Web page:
But let’s focus on earth for a bit, a planet devoid of dolphins, the second smartest species on the planet, because they mysteriously disappeared (they left because they knew destruction was coming. duh). Humans, the third smartest species on the planet, had no idea the earth was going to be destroyed to make way for an intergalactic highway. Though, according to the Vogons, they should not be surprised. A notice was posted fifteen years ago at the Alpa Centuri headquarters. If only humans had a way of actually traveling into space and not just to the moon . . .

The smartest species on the planet happened to be mice. They are the creators. Yes, those little rodents. The interplay between Arthur and the mice is priceless. And what makes this all work is the idea that we know nothing. By having our protagonists look for “the answer,” us, as the viewer, are left to look at a scenario of the universe that we quite frankly can’t dismiss as being untrue. Let me say that again. We can’t dismiss the logical scenario of mice creating earth as a laboratory to further their scientific findings.

The only aspect that this movie falters in is with the directing. Garth Jennings is not a household name. His only two feature length directing credits are this and Son of Rambow. He failed to indulge with a little flavor and pizzazz. This is the universe, which is larger than our minds can conceive of and is filled with places and concepts that we may never ever dream up, but his direction made it seem like their were actual limitations to space, which is actually quite upsetting when you think about it.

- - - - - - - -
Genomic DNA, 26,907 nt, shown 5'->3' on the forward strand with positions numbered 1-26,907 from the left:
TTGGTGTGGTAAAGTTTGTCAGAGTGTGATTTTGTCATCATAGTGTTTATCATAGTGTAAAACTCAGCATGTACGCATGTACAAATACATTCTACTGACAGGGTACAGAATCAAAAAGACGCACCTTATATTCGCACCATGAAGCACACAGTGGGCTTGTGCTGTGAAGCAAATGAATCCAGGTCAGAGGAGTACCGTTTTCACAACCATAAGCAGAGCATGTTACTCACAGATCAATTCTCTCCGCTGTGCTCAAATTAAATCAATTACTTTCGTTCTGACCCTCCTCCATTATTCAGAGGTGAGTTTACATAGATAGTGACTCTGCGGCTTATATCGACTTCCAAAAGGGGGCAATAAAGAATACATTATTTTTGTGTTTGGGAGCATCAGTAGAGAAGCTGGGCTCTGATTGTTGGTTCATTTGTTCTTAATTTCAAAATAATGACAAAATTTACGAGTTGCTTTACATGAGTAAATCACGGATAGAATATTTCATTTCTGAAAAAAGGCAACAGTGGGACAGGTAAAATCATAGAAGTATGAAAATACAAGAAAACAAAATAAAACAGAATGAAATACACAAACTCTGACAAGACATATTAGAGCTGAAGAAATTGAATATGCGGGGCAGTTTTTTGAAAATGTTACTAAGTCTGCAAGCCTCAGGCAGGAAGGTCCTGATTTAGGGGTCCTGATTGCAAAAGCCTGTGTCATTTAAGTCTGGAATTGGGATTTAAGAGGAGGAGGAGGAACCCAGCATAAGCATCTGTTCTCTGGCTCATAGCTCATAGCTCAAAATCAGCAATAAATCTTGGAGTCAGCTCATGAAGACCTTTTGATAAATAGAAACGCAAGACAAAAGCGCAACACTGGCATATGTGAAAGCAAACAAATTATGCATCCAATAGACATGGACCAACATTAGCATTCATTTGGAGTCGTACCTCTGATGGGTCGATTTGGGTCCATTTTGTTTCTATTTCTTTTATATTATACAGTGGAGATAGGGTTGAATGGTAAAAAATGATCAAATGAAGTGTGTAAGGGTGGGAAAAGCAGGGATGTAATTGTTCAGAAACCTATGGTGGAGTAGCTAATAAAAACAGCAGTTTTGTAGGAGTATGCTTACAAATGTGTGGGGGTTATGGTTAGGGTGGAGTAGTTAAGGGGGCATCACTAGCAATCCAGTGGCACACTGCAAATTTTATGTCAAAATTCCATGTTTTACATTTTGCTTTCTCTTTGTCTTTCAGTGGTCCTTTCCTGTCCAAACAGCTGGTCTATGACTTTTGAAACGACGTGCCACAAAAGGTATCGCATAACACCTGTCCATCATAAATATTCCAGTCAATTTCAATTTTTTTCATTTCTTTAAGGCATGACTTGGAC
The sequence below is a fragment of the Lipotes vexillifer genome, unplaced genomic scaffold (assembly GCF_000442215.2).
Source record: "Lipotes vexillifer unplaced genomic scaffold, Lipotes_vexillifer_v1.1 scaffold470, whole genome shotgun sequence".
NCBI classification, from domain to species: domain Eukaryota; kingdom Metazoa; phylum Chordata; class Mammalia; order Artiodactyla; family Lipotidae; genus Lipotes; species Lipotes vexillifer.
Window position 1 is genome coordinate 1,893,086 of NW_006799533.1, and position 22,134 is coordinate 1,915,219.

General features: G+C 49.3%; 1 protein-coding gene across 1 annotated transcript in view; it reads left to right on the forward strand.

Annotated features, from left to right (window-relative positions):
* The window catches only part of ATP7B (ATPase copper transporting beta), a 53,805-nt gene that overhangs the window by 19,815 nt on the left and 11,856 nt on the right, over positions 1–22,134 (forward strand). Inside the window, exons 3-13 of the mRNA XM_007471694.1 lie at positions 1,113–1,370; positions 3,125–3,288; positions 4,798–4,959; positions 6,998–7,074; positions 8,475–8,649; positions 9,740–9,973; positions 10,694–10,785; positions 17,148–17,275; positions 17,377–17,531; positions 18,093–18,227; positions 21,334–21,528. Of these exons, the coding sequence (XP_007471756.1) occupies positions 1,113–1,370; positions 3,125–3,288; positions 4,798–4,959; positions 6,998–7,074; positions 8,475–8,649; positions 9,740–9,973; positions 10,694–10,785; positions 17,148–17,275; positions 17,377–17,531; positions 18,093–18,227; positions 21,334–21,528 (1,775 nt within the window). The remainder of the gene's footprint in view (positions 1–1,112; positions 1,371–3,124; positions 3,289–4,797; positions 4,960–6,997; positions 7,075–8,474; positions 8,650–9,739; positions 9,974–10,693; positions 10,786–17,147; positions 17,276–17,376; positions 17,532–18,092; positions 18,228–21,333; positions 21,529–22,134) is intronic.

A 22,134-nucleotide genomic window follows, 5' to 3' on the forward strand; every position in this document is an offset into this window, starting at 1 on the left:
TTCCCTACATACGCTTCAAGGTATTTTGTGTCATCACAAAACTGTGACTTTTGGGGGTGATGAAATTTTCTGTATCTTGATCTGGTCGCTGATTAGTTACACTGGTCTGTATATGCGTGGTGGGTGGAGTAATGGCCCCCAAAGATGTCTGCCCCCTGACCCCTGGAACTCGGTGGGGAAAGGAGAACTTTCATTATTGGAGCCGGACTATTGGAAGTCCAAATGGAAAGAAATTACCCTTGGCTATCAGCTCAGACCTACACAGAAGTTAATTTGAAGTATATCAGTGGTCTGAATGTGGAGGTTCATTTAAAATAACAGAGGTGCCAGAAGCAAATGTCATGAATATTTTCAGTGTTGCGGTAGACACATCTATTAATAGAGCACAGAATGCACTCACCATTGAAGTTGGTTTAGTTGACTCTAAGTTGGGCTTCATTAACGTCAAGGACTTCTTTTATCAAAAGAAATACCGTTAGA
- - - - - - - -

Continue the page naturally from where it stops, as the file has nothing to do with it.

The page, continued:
It was a fairly straightforward job by Jennings is what I’m saying. This film could have used, let’s say, Edgar Wright to spark some life into the film. His style is perfect for the rambling scenes and quick interjections that the film follows from the book. However, Jennings treats this material conservatively and does not dare risk to interject some creativity. He relies on the plot and dialogue for that.

Due to the directing, the film drags at times. The quick, stylistic cuts of Wright would help lift some scenes from the mundane to the chic, not to mention the film as a whole. Take for example when the Improbability Drive is used and the ship and everyone inside is turned into yarn:

Now, the scene works because of the concept of the Improbability Drive, the wittiness of Sam Rockwell, and the impending switch to normality, but it is fairly ordinary in style. Quicker cuts or better revealing shots would have made the scene fresher and more enjoyable. Also, the scene on Vogsphere where thinking is not allowed is a missed opportunity for some creativity. He hit all the beats you would expect from that scene. But on a planet where thinking leads to injury, the unexpected would seem to make more sense.

On the whole though, The Hitchhiker’s Guide to the Galaxy is an enjoyable film, packed with many fun and intelligent scientific conversations. What the film lacks in charisma, it makes up for in chemistry as all the actors play off of one another so well, that the simple direction can’t slow it down. For someone who loves science and science fiction, the dialogue is what counts the most and makes Hitchhicker’s a worthwhile viewing. Remember, don’t panic, and always bring a towel.